Brown Dwarfs

Fainter and Smaller than the Red Dwarf stars are the so-called Brown Dwarfs. As the name implies, a brown color is not part of the spectral classification system, so these objects do not even make their own light. This means Brown Dwarfs are not undergoing thermonuclear fusion of Hydrogen into Helium with the release of gamma radiation. Therefore, by definition, Brown Dwarfs are not even stars. One more time, but certainly not the last, it is the mass of the star that determines its fate. Like all other stars, a small cloud of dust and gas collapses under some external stimulus. In the case of the Brown Dwarf, the mass of this collapsing cloud is so small (less than 0.08 Suns) that gravitational pressure is never sufficient to raise the kinetic energy of Hydrogen nuclei to 7 million K. Thermonuclear fusion never begins. The star is never born. It is a star "wannabe." The entire lifecycle of the Brown Dwarf is found below and to the right, compared to the Sun's lifecycle below and to the left. These objects never reach the main sequence, never ignite hydrogen into helium, never make their own light, and therefore do not glow in the sky in a manner such that we can find them with a conventional telescope.

Brown Dwarfs are seen with an Infrared Telescope

Brown Dwarf stars were theoretically predicted to exist, but had not been photographed until recently, due to the fact that they do not produce visible light on their own, owing to the fact that they are not massive enough to sustain thermonuclear reactions in their core. In this photograph taken by the Hubble Space Telescope, the left image shows what the center of the Orion Nebula looks like in visible light, while the right image is taken with an infrared camera. This camera sees objects which are not glowing visibly, but glow with infrared radiation. The same principle is applied in night vision goggles, where the goggles sense heat instead of visible light. Use of infrared cameras are among fire fighters who enter a smoke-filled house and can find people among the cloudy interior because of infrared energy emitted by people. Infrared goggles are used by Navy Seal teams when doing covert operations in the dark, and are shown in several memorable movies like "Patriot Games," "Cliff Hanger," and "Navy Seals." The predatory alien in "The Predator" used infrared vision and could not find Arnold when he covered himself with cold mud from the river bank.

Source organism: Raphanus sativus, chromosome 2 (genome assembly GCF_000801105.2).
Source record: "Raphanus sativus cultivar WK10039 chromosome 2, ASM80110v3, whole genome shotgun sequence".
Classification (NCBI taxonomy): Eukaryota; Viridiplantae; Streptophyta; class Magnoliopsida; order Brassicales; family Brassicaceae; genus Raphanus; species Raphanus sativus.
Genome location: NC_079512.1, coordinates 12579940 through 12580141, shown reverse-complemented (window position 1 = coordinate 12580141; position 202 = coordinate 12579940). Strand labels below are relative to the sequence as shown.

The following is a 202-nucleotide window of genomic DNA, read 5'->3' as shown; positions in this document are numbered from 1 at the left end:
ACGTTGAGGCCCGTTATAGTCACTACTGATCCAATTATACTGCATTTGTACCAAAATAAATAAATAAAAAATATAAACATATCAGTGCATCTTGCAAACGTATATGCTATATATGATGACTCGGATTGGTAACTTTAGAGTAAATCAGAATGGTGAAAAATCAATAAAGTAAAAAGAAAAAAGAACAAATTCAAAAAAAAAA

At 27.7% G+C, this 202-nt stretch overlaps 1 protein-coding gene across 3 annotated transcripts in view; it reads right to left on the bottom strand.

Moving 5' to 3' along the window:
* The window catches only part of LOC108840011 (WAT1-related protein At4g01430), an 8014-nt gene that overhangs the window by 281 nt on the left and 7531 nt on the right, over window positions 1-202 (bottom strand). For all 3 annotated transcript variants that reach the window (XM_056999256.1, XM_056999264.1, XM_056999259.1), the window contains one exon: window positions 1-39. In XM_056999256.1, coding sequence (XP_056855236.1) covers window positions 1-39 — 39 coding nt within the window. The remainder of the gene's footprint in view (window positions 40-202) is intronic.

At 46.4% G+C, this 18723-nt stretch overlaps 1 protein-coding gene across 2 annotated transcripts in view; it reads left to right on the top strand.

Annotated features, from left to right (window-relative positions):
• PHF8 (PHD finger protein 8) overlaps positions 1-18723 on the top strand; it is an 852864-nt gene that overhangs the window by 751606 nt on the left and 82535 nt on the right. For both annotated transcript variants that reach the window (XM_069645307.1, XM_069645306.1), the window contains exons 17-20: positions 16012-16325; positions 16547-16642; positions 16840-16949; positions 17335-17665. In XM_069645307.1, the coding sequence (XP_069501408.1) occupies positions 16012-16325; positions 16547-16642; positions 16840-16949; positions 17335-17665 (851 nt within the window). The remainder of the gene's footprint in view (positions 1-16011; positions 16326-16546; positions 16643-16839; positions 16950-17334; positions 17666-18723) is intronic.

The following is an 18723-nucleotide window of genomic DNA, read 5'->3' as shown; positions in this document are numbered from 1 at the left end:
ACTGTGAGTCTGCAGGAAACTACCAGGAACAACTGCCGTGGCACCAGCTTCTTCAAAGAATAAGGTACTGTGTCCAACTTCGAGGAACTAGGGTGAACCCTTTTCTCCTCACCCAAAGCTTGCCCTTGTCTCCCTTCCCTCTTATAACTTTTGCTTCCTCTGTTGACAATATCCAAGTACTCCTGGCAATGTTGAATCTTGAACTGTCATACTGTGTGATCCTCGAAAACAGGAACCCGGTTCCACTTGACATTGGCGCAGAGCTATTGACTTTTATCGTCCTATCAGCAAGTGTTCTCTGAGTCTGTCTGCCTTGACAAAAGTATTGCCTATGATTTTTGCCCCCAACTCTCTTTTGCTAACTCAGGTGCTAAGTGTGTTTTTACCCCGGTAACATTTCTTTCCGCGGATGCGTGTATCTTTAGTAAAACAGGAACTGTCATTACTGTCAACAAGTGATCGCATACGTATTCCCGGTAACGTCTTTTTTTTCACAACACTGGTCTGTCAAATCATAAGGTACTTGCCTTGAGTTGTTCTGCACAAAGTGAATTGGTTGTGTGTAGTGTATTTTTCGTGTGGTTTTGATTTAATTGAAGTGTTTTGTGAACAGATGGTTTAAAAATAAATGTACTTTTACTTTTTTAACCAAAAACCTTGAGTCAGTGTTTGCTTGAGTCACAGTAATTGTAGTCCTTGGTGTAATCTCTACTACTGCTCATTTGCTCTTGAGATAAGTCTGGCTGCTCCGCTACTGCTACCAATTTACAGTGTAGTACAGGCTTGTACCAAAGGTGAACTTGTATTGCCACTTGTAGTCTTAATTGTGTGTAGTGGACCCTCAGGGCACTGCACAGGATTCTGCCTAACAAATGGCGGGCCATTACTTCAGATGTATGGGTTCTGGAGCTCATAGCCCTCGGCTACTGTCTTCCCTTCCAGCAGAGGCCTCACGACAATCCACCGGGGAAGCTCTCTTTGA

The infrared camera of the HST could find the hot-glowing brown dwarf stars in the middle of the dusty nebula of Orion. They are glowing in the right image, but not because they are making visible light, but because their pressure from gravity is making the interior particles glow at infrared wavelengths to which the HST camera is attenuated. The numerous points of light in the right image are brown dwarf stars.

Brown Dwarfs were first visibly discovered October 27, 1994 by the Palomar telescope in California. The first image is seen below and to the left. To the right is an HST image of the same Brown Dwarf at much higher resolution. The name of the object is Gliese 229B. This tiny Brown Dwarf shines dimly next to its vastly brighter M1 dwarf companion. Yea, that's right ... this is a picture of a Brown Dwarf-Red Dwarf binary system! Isn't that just the coolest thing ... a picture of both star types that are the subject of this page. There are so many cool pictures out there for you to find! Okay, back to the Brown Dwarf. Gliese 229B has a surface temperature of only about 1000 K, and its infrared spectrum contains absorption bands of methane, which are NEVER found in stars.